Byzantine Cross Reliquary

SKU SP.505

5 th Century AD to 12 th Century AD


4.35″ (11.0cm) high x 2″ (5.1cm) wide





Gallery Location



A reliquary is a receptacle for keeping or displaying sacred relics. For Christians, relics were objects connected with saints or the actual physical remains of saints. The veneration of the sacred relics of martyrs is a practice known to date from at least as early as the 2nd century. The Crusades led to an influx of relics from the Middle East and reliquaries became popular items of adornment used for protection by crusaders and the wealthy elite who could afford such luxuries. Although the practice of veneration was defended both by the 13th century theologian St. Thomas Aquinas and by the Council of Trent in the 16th century, the veneration of icons has always had a greater importance in the Eastern Orthodoxy.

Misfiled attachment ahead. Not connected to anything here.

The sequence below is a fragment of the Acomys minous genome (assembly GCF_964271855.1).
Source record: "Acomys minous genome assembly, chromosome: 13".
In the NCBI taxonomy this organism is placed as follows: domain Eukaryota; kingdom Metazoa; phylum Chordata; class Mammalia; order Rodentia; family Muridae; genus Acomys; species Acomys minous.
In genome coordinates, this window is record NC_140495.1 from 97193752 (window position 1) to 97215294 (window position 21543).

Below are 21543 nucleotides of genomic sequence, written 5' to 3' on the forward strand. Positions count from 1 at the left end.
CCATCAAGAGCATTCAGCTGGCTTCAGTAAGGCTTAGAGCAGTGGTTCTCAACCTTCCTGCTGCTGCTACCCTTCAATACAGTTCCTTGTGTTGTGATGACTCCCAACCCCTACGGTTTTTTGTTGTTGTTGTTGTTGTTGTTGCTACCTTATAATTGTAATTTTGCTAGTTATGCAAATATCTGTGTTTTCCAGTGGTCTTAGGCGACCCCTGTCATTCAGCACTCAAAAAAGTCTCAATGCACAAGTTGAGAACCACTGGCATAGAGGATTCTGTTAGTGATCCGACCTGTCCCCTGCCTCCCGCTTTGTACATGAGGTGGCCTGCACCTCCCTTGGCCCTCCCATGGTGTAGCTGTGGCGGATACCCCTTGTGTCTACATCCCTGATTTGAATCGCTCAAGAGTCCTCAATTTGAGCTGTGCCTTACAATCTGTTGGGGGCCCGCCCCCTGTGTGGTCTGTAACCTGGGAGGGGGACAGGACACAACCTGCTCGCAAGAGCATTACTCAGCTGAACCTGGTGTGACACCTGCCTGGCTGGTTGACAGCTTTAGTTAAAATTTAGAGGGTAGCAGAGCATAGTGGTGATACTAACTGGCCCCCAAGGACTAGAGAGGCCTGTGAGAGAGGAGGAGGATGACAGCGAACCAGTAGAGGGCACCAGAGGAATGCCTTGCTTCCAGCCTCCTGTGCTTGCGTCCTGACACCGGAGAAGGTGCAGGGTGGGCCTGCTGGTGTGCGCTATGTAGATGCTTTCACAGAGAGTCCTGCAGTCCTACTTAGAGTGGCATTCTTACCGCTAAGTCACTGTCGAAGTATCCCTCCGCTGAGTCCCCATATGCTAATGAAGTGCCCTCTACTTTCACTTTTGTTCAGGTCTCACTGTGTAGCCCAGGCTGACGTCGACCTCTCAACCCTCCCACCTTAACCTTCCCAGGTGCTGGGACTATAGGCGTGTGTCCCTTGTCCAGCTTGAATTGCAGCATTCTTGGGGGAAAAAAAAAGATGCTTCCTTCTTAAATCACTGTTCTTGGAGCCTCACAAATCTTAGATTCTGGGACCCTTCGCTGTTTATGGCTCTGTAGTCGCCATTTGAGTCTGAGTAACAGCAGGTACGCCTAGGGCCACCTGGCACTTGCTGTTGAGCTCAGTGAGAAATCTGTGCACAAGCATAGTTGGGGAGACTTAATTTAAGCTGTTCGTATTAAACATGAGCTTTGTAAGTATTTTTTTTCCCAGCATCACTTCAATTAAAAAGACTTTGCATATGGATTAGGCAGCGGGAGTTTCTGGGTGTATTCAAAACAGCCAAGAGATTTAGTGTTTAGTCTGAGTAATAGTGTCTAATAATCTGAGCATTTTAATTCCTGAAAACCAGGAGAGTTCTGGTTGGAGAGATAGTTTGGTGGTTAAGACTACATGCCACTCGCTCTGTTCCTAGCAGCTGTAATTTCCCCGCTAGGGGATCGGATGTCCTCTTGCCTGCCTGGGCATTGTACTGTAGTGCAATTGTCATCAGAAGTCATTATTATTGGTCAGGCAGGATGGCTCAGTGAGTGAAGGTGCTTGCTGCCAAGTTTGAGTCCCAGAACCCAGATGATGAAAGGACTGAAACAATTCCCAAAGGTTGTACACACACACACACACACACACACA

This beautiful Byzantine reliquary cross once housed the relics of a Christian martyr. The front and back halves of the object are still seated together by the hinges, having remained unopened through the ages. Perhaps traces of the martyr’s or saint’s remains, originally deposited inside are still contained there. The Latin-shaped cross has been incised with a representation of Mary on the front. The Virgin is shown with her arms outstretched in prayer, bent upward towards the heavens. This specific pose is known as the Virgin Orans, meaning “Praying Virgin.” The forms of the Virgin have been abstracted. This suggestive style heightens the spirituality of the work, for it is the idea of the holiness of the figure that is the focus, not her physicality. Above the Virgin’s head is inscribed in Greek letters the word “KOIENO,” the meaning of which is unclear. Often on other similar reliquaries, the name of the saint, or those of other religious figures, is inscribed here. On the reverse, incised lines outline the cruciform shape of the reliquary. Incised details of various shapes adorn the arms of the cross, and a circle accented with a focal point rests in the nexus of the cross. An early conservator of the artifact identified its date as 5th to 6th century A.D., though others bearing similar style have been dated as far forward as 8th to 12th century A.D. The sacred, protective energies of this spectacular reliquary cross continue to radiate outwards, still as potent and powerful as the day it was first worn.

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